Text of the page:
Ingo Swann on CIA/ESP connection
I found this in alt.org.cia last night, very interesting reading!
1 December 1995
Statement by Ingo Swann on Remote Viewing
I refer to:
1- CIA Public Affairs Bureau release of a statement concerning Remote
Viewing dated 6 September 1995 (which is available via the WWW)
2- The ABC TV Nightline show of 28 November 1995 (hosted by Ted Koppel)
Since these two events, I have been besieged by many telephone
calls and requests for interviews. I have decided that the most efficient
way to respond is to prepare this general statement which addresses the
basic issues of the involvement of the intelligence/military communities
with remote viewing.
A good place to begin this statement is to unequivocally state
that nothing being reported in this latest 1995 flap is new news. Media
coverage was quite extensive during the 1970s decade regarding this issue.
Jack Anderson's syndicated columns usually had the scoop, but all
the news services picked up the lead a day or two later. These include
the Associated Press (AP) and the Washington Post, etc., who are claiming
new discovery, but which venerable institutions apparently haven't
bothered to check their own archives of published materials. Several
competent books were also published during the 1970s and early 1980s. I,
however, maintain a nearly complete archive of all published materials I
am referring to here.
Hardly anything I've seen or read in the media during the last two
weeks is new news, and all of it has been reported on before, including
the fact that several intelligence agencies were involved in so-called
"psychic research." The present media, therefore, are re-sensationalizing
(i.e. re-hashing) old news, probably for the novelty of hype or the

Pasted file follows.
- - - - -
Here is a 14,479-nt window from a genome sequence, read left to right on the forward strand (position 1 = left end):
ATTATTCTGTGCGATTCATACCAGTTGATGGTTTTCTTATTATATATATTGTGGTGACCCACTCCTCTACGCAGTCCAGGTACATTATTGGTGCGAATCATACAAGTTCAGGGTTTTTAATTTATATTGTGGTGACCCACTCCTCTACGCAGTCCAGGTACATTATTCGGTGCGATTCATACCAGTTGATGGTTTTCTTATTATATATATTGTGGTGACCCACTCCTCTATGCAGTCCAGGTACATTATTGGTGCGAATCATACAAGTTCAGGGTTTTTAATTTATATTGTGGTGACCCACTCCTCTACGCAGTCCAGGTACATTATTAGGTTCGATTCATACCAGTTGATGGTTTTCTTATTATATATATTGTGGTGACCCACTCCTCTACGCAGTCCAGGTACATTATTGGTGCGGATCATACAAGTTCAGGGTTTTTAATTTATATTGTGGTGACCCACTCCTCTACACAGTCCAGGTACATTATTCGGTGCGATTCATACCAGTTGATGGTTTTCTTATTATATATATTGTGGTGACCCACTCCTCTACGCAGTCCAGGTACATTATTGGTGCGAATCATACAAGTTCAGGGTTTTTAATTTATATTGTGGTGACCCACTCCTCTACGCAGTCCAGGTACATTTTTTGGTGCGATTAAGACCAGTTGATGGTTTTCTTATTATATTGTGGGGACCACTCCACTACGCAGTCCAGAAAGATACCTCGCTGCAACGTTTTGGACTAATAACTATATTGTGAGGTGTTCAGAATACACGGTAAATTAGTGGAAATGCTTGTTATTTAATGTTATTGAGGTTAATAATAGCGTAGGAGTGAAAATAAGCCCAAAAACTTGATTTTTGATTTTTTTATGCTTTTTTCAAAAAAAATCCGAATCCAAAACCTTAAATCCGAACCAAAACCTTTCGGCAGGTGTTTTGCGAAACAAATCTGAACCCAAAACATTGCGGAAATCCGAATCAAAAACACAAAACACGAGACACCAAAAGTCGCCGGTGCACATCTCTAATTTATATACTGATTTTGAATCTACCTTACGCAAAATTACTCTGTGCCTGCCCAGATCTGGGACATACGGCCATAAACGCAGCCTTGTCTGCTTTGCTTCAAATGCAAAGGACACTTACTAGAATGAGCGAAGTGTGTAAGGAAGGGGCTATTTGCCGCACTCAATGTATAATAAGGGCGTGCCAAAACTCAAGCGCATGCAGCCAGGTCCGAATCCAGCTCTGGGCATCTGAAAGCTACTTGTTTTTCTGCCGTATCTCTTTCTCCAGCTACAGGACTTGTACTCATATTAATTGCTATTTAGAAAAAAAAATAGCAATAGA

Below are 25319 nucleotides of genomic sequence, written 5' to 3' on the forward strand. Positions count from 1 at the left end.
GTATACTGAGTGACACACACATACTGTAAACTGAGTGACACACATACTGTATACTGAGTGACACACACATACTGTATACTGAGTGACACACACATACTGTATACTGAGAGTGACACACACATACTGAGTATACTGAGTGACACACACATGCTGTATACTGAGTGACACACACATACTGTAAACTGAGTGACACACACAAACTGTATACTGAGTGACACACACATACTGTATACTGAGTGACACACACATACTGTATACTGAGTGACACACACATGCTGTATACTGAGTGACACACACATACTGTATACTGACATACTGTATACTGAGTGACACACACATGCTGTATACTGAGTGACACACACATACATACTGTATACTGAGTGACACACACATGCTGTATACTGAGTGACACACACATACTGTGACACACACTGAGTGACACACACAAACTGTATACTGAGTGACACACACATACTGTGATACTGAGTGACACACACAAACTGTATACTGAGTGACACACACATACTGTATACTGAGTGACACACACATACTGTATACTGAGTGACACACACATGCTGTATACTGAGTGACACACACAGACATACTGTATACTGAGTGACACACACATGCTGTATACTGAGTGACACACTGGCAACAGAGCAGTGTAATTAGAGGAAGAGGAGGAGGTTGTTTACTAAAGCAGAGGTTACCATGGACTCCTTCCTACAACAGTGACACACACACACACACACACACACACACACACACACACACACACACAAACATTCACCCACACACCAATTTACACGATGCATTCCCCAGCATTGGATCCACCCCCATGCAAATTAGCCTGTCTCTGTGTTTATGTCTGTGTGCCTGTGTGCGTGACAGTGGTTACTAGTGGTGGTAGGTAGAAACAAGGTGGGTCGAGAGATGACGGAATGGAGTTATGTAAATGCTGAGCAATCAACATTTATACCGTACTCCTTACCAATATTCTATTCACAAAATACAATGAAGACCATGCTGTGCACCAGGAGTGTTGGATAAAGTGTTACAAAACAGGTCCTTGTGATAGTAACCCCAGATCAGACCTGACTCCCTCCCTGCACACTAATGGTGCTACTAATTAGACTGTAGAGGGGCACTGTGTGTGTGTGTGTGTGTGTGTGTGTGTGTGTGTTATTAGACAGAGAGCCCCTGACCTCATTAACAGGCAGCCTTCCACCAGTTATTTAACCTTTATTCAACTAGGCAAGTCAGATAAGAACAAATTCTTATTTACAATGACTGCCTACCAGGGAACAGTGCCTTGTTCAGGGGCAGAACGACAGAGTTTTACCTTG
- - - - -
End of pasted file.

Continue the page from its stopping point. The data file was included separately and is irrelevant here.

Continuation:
benefit of ratings and shares.
There is one difference, though. This regards the "spin" being
loaded into today's media frenzy. This spin is different from the more
factual one of the 1970s. To understand it requires a little background
Between 1969 and 1971, American intelligence sources began
discovering and confirming that the Soviet Union was deeply engaged in
so-called "psychic research." By 1970, it was discovered that the Soviets
were spending approximately 60 million rubles per year on it, and over 300
million by 1975.
However, the Soviets were not conducting research into what the
West means by "psychic research." The term for their general concept of
the research was "psychotronics."
This was a Soviet neologism, and English has no near equivalent.
So reporters glibly assumed that psychotronics and psychic stuff amounted
to the same thing.
A clarification is, therefore, necessary. The nearest English
equivalent is "mind (psycho) energy applications (-tronics)," with
emphasis on "applications."
The new English equivalent became "psychoenergetics," but which
term does not convey "applications." "Applied psychoenergetics" would be
The amount of money and personnel involved in the Soviet
psychotronics clearly confirmed that they were serious about it and had
already achieved breakthroughs which justified the increases in
expenditures and tightest security.
American intelligence analysts were appalled and embarrassed that
the Soviets (KGB and GRU), were involved in topics considered in the USA
as speculative, controversial, and fringy. But they were alarmed at the
prospect that the Soviets would "get ahead." And so the phrase 'the
psychic warfare gap" came into existence.
The intelligence community was well aware that "psychotronics"
meant an "applied" something, something psychically aggressive with real
applications, something threatening to the well-being and security of the
In response to this, and with Congressional approval to do so, the
intelligence community then involved itself with researching this threat
-- the threat analysis of Soviet-applied psychotronics. It is, after all,
the established and expected duty of the intelligence community to examine
and research all threats to the security of the nation.
This is to say that the intelligence community did not conduct
psychic research and go out on a limb just for the hell of it. In fact,
that community never did psychic research. What it did was to assess the
threat of the Soviet efforts.
This is not just splitting hairs. There is a very big difference.
All media reports of the 1970s correctly identified the purpose of